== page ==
There are few things as soothing as desert snow, the rough and spiky landscape smoothed over by a layer of frozen flakes. That’s exactly what happened this week in Joshua Tree National Park after an extremely powerful storm ripped across the region.
To get snow in this corner of the Mojave Desert, you need two things normally in short supply for the region: cold temperatures and precipitation. The former isn’t super rare. The average low in Joshua Tree during the winter months dip to near freezing, and the parts of the park in higher elevations get even colder. Precipitation, on the other hand, is tougher to find. The park averages a little less than 5.5 inches of precipitation in a year making it one of the driest places in the U.S. So, basically, getting snow in Joshua Tree is like rolling snake eyes.
And that’s exactly what the weather delivered this week thanks to a strong low-pressure system dropping out of the Gulf of Alaska. That provided the requisite frigid air (because Alaska) and precipitation (because gulf moisture) to bring a healthy helping of snow. The storm system set up camp off the Southern California coast and sent precipitation bands spiraling inland.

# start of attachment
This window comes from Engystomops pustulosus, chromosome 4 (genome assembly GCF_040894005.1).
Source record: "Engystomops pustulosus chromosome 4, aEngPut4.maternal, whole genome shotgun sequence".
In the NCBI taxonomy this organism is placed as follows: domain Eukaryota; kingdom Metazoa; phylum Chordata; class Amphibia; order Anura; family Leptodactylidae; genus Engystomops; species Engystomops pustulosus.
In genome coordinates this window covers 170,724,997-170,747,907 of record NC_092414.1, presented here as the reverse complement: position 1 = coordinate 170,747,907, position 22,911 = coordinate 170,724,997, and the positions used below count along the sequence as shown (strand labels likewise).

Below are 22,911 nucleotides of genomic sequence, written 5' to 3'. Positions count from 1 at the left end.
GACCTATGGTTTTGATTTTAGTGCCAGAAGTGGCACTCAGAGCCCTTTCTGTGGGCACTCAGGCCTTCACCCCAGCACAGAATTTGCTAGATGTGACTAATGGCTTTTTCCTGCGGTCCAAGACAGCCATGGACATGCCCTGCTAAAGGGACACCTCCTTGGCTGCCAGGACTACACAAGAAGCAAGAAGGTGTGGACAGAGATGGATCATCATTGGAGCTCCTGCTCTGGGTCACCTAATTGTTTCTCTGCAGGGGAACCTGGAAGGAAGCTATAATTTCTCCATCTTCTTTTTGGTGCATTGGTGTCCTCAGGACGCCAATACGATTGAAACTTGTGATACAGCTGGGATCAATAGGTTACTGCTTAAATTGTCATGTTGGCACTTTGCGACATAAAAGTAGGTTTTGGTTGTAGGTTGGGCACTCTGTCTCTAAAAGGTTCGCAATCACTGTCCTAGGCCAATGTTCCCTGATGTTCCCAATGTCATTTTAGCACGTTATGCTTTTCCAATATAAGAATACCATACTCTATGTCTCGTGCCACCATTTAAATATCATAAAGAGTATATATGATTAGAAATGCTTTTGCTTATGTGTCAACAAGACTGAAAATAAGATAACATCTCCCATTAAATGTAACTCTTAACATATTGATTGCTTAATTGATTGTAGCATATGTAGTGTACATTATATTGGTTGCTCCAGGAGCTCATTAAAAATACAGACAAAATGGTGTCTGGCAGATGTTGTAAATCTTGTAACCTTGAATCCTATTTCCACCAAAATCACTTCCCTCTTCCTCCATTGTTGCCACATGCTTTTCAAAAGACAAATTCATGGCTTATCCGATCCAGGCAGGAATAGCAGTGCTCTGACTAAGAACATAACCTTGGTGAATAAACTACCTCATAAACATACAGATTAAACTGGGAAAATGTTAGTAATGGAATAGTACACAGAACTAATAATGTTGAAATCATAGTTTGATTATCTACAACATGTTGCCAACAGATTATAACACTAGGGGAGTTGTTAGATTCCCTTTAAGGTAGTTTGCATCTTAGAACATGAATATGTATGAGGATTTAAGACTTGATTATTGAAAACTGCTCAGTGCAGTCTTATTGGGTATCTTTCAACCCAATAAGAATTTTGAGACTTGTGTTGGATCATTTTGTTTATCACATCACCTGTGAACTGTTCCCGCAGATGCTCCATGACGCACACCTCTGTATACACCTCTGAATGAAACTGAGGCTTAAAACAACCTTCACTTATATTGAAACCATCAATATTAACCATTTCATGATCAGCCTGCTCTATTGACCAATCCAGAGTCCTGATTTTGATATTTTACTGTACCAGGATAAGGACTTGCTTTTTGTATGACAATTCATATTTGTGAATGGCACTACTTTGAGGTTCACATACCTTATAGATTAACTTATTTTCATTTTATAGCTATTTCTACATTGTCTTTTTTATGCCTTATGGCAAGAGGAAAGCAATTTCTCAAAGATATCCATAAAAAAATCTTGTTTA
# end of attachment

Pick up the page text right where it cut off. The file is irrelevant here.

The National Weather Service station just outside Joshua Tree recorded 1.23 inches of precipitation over a 24-hour period starting on Thursday into Friday, though it didn’t report snowfall totals. But videos and photos from in and around the park show a healthy blast of snow. Heavy flakes ensconced the park’s namesake trees and cacti that dot the desert, softening the Flintstones-esque landscape into something that looks more like Frozen.
Elsewhere in Southern California, the weather was equally ridiculous. Barstow, California, set a December record with 1.76 inches of precipitation. In the high elevations of the San Bernardino Mountains, the snow totals were absolutely ridiculous with up to 36 inches of snow falling there. And in Ventura, the National Weather Service is investigating a tornado that touched down on Thursday.
The system has started to clear out of Southern California, but it’s nowhere near done. Winter storm watches and warnings are up across parts of Arizona and New Mexico. Up to a foot of snow could fall in the mountains. Even low-elevation cities are under winter weather advisories including Tucson where the foothills could see up to three inches of snow. Ditto for Saguaro National Park where chances of snow are 100 percent, according to the National Weather Service, meaning it could join Joshua Tree as another park with snow in weird places.